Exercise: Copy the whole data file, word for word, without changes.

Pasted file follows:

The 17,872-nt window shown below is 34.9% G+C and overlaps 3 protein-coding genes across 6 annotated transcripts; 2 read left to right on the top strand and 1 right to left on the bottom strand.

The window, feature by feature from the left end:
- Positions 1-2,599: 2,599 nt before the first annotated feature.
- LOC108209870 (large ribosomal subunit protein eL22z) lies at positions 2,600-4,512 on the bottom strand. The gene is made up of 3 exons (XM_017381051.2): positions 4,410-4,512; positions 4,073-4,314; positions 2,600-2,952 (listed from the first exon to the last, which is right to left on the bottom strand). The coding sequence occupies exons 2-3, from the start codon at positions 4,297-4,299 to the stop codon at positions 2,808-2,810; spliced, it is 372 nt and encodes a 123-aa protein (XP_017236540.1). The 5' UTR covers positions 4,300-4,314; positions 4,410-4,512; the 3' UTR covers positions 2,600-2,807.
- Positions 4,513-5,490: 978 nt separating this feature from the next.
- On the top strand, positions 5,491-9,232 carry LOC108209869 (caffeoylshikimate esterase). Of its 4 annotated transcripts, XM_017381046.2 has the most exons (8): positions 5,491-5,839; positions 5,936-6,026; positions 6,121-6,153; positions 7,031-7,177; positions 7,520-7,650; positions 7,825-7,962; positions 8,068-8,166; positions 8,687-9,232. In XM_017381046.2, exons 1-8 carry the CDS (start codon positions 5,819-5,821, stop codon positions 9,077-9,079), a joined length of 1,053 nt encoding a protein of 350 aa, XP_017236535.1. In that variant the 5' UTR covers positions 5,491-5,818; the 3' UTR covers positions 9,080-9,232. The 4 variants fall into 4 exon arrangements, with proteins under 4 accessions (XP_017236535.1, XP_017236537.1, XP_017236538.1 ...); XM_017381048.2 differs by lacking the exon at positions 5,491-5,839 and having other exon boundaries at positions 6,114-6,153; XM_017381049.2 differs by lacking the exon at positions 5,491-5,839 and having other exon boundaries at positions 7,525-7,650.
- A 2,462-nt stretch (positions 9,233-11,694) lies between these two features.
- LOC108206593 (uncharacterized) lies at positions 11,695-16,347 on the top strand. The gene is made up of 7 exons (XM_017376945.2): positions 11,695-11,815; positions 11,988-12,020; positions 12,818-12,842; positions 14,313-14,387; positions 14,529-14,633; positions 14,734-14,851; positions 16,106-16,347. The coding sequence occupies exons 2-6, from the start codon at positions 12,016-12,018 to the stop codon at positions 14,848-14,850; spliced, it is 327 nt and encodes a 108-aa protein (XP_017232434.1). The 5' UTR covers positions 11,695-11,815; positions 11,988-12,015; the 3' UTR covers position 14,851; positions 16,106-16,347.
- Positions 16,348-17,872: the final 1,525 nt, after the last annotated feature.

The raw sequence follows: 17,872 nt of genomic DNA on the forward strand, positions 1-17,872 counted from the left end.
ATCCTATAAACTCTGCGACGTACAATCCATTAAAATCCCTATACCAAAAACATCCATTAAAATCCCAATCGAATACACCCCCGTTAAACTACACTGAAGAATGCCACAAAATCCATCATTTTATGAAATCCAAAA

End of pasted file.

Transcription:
The 17,872-nt window shown below is 34.9% G+C and overlaps 3 protein-coding genes across 6 annotated transcripts; 2 read left to right on the top strand and 1 right to left on the bottom strand.

The window, feature by feature from the left end:
- Positions 1-2,599: 2,599 nt before the first annotated feature.
- LOC108209870 (large ribosomal subunit protein eL22z) lies at positions 2,600-4,512 on the bottom strand. The gene is made up of 3 exons (XM_017381051.2): positions 4,410-4,512; positions 4,073-4,314; positions 2,600-2,952 (listed from the first exon to the last, which is right to left on the bottom strand). The coding sequence occupies exons 2-3, from the start codon at positions 4,297-4,299 to the stop codon at positions 2,808-2,810; spliced, it is 372 nt and encodes a 123-aa protein (XP_017236540.1). The 5' UTR covers positions 4,300-4,314; positions 4,410-4,512; the 3' UTR covers positions 2,600-2,807.
- Positions 4,513-5,490: 978 nt separating this feature from the next.
- On the top strand, positions 5,491-9,232 carry LOC108209869 (caffeoylshikimate esterase). Of its 4 annotated transcripts, XM_017381046.2 has the most exons (8): positions 5,491-5,839; positions 5,936-6,026; positions 6,121-6,153; positions 7,031-7,177; positions 7,520-7,650; positions 7,825-7,962; positions 8,068-8,166; positions 8,687-9,232. In XM_017381046.2, exons 1-8 carry the CDS (start codon positions 5,819-5,821, stop codon positions 9,077-9,079), a joined length of 1,053 nt encoding a protein of 350 aa, XP_017236535.1. In that variant the 5' UTR covers positions 5,491-5,818; the 3' UTR covers positions 9,080-9,232. The 4 variants fall into 4 exon arrangements, with proteins under 4 accessions (XP_017236535.1, XP_017236537.1, XP_017236538.1 ...); XM_017381048.2 differs by lacking the exon at positions 5,491-5,839 and having other exon boundaries at positions 6,114-6,153; XM_017381049.2 differs by lacking the exon at positions 5,491-5,839 and having other exon boundaries at positions 7,525-7,650.
- A 2,462-nt stretch (positions 9,233-11,694) lies between these two features.
- LOC108206593 (uncharacterized) lies at positions 11,695-16,347 on the top strand. The gene is made up of 7 exons (XM_017376945.2): positions 11,695-11,815; positions 11,988-12,020; positions 12,818-12,842; positions 14,313-14,387; positions 14,529-14,633; positions 14,734-14,851; positions 16,106-16,347. The coding sequence occupies exons 2-6, from the start codon at positions 12,016-12,018 to the stop codon at positions 14,848-14,850; spliced, it is 327 nt and encodes a 108-aa protein (XP_017232434.1). The 5' UTR covers positions 11,695-11,815; positions 11,988-12,015; the 3' UTR covers position 14,851; positions 16,106-16,347.
- Positions 16,348-17,872: the final 1,525 nt, after the last annotated feature.

The raw sequence follows: 17,872 nt of genomic DNA on the forward strand, positions 1-17,872 counted from the left end.
ATCCTATAAACTCTGCGACGTACAATCCATTAAAATCCCTATACCAAAAACATCCATTAAAATCCCAATCGAATACACCCCCGTTAAACTACACTGAAGAATGCCACAAAATCCATCATTTTATGAAATCCAAAA